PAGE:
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Advancements in Antarctic Observation: What employees dispatched by the NEC Group can do to keep pace with technological progress

Over one hundred years have passed since explorers first reached the South Pole on December 14, 1911. Now, humanity is working hand in hand to learn about the Earth's past, present, and future by observing natural phenomena in the Antarctic region. The NEC Group is also assisting the Japanese Antarctic Research Expedition (JARE), with employees being temporarily dispatched to the National Institute of Polar Research to be part of the JARE. In recent years, NEC's contributions have evolved to include conducting demonstration tests for new communications systems. We spoke with members of the JARE to learn what unique contributions can be made by the NEC Group.

Providing versatile support to Japan, the world leader in Antarctic observation

Japan's ties to Antarctica date back to 1912. Since the establishment of the Syowa Station in 1957, Japan has been leading the world in Antarctic observation, including the world's first discovery of the ozone hole (1982). The National Institute of Polar Research plays a pivotal role in managing the JARE engaged in Japan's Antarctic observation efforts, which are a collaboration between industry, government, and academia.

The NEC Group first dispatched employees to serve as members of the JARE in 1971, providing technical and systems support. Following the installation of a multi-purpose satellite data receiving system (multi-purpose antenna) for receiving data from satellites and radio waves from space, team members hailing from the NEC Group have been primarily responsible for the operation and maintenance of the multi-purpose antenna.

The multi-purpose antenna measures 11 meters in diameter, and its main role at present is to receive radio waves from space and use them for space geodetic observation. Since there are few antennas for this purpose in the Antarctic region, this antenna is crucial for geodetic observation. For example, the discovery 40 years ago that the distance between Japan and Hawaii is lessening by about 10 centimeters per year is thanks to space geodetic observation.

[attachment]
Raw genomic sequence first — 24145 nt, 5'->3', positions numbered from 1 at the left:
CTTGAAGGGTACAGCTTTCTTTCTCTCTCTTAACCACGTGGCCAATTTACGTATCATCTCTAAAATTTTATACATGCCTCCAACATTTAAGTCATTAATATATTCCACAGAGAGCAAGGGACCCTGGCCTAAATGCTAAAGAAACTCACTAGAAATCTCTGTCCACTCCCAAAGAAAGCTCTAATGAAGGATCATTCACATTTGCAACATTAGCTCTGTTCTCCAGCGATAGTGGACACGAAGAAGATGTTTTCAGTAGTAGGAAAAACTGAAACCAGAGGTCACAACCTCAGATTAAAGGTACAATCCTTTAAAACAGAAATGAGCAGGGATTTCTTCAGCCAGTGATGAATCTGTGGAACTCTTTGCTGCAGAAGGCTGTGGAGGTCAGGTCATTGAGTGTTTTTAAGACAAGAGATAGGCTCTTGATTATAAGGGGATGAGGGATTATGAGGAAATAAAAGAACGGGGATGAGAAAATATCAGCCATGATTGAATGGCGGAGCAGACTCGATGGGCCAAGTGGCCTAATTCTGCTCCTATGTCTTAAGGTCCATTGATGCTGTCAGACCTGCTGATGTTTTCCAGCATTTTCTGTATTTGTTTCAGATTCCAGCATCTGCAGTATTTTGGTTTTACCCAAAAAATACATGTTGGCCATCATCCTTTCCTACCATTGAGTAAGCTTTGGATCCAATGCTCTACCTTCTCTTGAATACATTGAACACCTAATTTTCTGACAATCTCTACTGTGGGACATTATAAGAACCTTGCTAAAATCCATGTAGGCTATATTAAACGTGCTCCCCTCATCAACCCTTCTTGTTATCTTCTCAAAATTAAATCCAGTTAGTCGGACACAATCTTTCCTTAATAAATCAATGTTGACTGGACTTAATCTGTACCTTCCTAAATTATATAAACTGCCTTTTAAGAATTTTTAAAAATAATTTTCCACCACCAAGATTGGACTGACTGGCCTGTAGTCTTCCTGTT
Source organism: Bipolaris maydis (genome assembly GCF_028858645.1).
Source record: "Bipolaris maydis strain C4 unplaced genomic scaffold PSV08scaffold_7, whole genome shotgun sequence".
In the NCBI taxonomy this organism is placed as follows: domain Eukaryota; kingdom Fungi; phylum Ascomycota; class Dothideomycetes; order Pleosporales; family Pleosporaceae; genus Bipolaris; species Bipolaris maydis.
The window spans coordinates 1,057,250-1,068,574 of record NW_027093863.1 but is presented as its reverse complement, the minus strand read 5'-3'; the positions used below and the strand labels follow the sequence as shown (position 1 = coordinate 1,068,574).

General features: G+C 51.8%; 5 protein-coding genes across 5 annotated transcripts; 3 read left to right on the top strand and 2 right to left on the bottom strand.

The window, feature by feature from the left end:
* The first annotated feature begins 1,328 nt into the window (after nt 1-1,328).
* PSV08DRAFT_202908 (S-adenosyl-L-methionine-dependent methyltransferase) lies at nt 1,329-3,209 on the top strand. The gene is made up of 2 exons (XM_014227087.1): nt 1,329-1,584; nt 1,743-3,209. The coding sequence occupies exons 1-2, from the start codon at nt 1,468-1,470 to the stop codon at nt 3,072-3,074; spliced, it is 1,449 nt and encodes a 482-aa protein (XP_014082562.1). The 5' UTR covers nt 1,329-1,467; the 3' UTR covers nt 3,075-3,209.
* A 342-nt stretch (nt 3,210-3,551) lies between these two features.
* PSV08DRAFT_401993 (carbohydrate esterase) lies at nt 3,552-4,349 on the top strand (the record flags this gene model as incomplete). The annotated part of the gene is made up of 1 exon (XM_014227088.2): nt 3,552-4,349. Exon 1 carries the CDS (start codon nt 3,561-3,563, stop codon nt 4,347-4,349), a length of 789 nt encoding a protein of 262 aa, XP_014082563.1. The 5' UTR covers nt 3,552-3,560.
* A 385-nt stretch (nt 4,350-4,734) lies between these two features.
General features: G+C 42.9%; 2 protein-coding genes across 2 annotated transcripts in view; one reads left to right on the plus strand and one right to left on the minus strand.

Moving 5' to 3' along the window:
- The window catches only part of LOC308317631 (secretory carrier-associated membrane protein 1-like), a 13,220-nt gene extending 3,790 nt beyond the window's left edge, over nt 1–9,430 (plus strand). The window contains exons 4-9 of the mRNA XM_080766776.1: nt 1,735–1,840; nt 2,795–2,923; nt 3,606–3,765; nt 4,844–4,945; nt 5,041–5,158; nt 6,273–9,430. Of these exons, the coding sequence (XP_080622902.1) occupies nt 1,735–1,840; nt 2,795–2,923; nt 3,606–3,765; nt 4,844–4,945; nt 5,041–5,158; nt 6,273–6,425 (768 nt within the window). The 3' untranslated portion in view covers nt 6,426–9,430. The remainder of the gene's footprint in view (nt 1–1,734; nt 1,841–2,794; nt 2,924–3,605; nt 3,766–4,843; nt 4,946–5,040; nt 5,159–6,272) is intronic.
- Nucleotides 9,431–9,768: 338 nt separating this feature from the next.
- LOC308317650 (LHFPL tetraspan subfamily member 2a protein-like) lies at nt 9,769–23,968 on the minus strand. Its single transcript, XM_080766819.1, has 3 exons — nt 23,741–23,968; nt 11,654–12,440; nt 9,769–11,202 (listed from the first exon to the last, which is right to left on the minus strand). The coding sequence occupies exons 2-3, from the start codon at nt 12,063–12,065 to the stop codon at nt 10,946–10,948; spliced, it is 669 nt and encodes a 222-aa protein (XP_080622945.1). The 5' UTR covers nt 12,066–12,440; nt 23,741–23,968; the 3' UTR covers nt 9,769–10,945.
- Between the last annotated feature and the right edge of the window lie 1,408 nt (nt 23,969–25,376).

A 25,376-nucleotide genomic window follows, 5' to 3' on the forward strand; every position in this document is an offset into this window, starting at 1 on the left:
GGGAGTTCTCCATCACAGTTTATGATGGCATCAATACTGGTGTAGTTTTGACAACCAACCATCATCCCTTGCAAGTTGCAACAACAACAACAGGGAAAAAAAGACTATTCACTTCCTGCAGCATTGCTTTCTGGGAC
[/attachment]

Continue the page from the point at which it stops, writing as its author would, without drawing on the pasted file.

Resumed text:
The business cards carried by team members dispatched by NEC Networks & System Integration Corporation say "Wintering Party, in Charge of Multi-Purpose Antenna." Tetsu Ochiai (age 31), an employee who served as the JARE member for the 61st JARE from November 2019 to February 2021, reflected on his time there, saying, "It would probably be more accurate to say that I was in charge of 'multi-purpose' duties rather than the multi-purpose antenna."

Aurora Borealis and a snow vehicle
(Photo provided by the National Institute of Polar Research)
The Japanese icebreaker, Shirase, as seen from a helicopter
(Photo provided by the National Institute of Polar Research)

Proven technical capabilities capable of making Local 5G and the development of Syowa Station into a Smart City a reality

In addition to maintenance of the multi-purpose antenna, those responsible are also somewhat of a jack-of-all-trades when it comes to electrical equipment and systems, including the handling of minor equipment malfunctions for other members. They also deal with new technologies and items. Drones were introduced starting with the 58th JARE, which led to facility inspections previously carried out visually being conducted with drones. This prompted Ochiai to obtain a drone operating license.

Recently, efforts have also begun to transform Syowa Station into a Smart City. Through a joint research project by the National Institute of Polar Research and NEC Networks & System Integration Corporation, the 63rd JARE installed local 5G equipment. The world's first demonstration trial of local 5G in the Antarctic region began in February of this year.